Blueberry Conference held on 2-3 March 2017 in Poland is the biggest meeting of blueberry producers in Europe. Researchers, growers and sales people from all over the world – 800 participants from about 20 countries – summed up their experience and talked about the biggest challenges facing them this season and in the coming years.
Leon Schrijnwerkers of Schrijnwerkers Plants in the Netherlands presented the Dutch model of setting up and running blueberry plantations, and Dr. Chaim Kempler of Berries and More Consulting discussed the experience of Canadian growers.
Research by Dr. Gianfranco Anfora of IASAMA Research and Innovation Center in Italy was discussed. Risks associated with the occurrence of fungi and pests were elaborated on by Dr. Kamil Jeziorek of Syngenta Poland.
One of the leading presentations discussed the conditions of quality maintenance throughout harvest and storage of blueberries. A new higher standard of harvest was introduced by the representatives of Polish Berry Cooperative – the largest producer of blueberries in Europe. The company was founded as a result of cooperation of three leading Polish producers: Polskie Jagody, ELLIOT and BerryGroup.
“We cool down our blueberries immediately after picking, within 30 minutes. This standard exceeds even the most demanding certifications in the world. It ensures our berries stay fresh longer” says Jarosław Bień of PBC.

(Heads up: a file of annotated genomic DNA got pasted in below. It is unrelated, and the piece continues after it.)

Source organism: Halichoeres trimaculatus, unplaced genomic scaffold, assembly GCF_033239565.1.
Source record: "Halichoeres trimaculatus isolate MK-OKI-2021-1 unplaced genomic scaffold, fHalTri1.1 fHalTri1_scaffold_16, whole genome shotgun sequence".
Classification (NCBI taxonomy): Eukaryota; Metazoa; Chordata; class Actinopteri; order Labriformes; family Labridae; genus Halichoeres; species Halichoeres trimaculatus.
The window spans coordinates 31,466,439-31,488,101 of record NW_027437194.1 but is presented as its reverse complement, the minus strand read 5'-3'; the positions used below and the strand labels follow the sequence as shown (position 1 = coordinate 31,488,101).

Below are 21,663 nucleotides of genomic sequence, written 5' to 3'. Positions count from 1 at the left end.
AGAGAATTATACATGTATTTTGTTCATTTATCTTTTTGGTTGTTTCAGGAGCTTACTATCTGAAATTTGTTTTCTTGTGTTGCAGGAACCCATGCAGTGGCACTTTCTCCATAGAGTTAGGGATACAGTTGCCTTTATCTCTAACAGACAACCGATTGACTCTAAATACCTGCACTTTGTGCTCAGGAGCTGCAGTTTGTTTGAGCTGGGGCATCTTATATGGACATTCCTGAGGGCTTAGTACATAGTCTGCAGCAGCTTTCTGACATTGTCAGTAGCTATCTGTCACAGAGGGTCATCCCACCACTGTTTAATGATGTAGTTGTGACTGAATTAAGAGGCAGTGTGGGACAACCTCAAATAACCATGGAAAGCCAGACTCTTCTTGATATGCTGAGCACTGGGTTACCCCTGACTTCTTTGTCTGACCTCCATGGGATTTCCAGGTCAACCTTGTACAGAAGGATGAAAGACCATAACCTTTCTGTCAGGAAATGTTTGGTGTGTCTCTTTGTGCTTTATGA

“All our plantations have the GlobalGAP certificate. It is the most restrictive certification in the world, telling how fruit should be produced and picked. But our standard goes a step further. We set ourselves even higher requirements, and we want to promote them among other growers” adds Mateusz Pilch, also of PBC.
Fernando Carvalho – Commercial Director of the Portuguese Acegrow, a participant in this year’s conference:
“Polish blueberries are of good quality, thanks to the commitment of growers and the measures they take, especially when it goes for varieties. I’ve noticed that Polish producers are paying more attention to newer varieties. This means, of course, much better quality.
I’m very pleased that Polish Berry Cooperative is aiming to get all blueberries into the cold store in 30 minutes, and at least pre-chill them.It will bring good results and therefore I think the prospects for the future are very good. Actually, I wish I could do exactly the same in Portugal. Unfortunately, it is not possible because we have a lot of small growers who are scattered over large areas, so it would be very difficult to achieve. But I think that future will be exactly like that: chill your blueberries as fast as you can.”
Participants in the Blueberrry Conference also had an opportunity to meet outdoors. In the historical blueberry plantation in Piskórka, they could see 30-year-old blueberry shrubs, take part in a shrub pruning demonstration and see a presentation of machines used for cultivation of blueberries.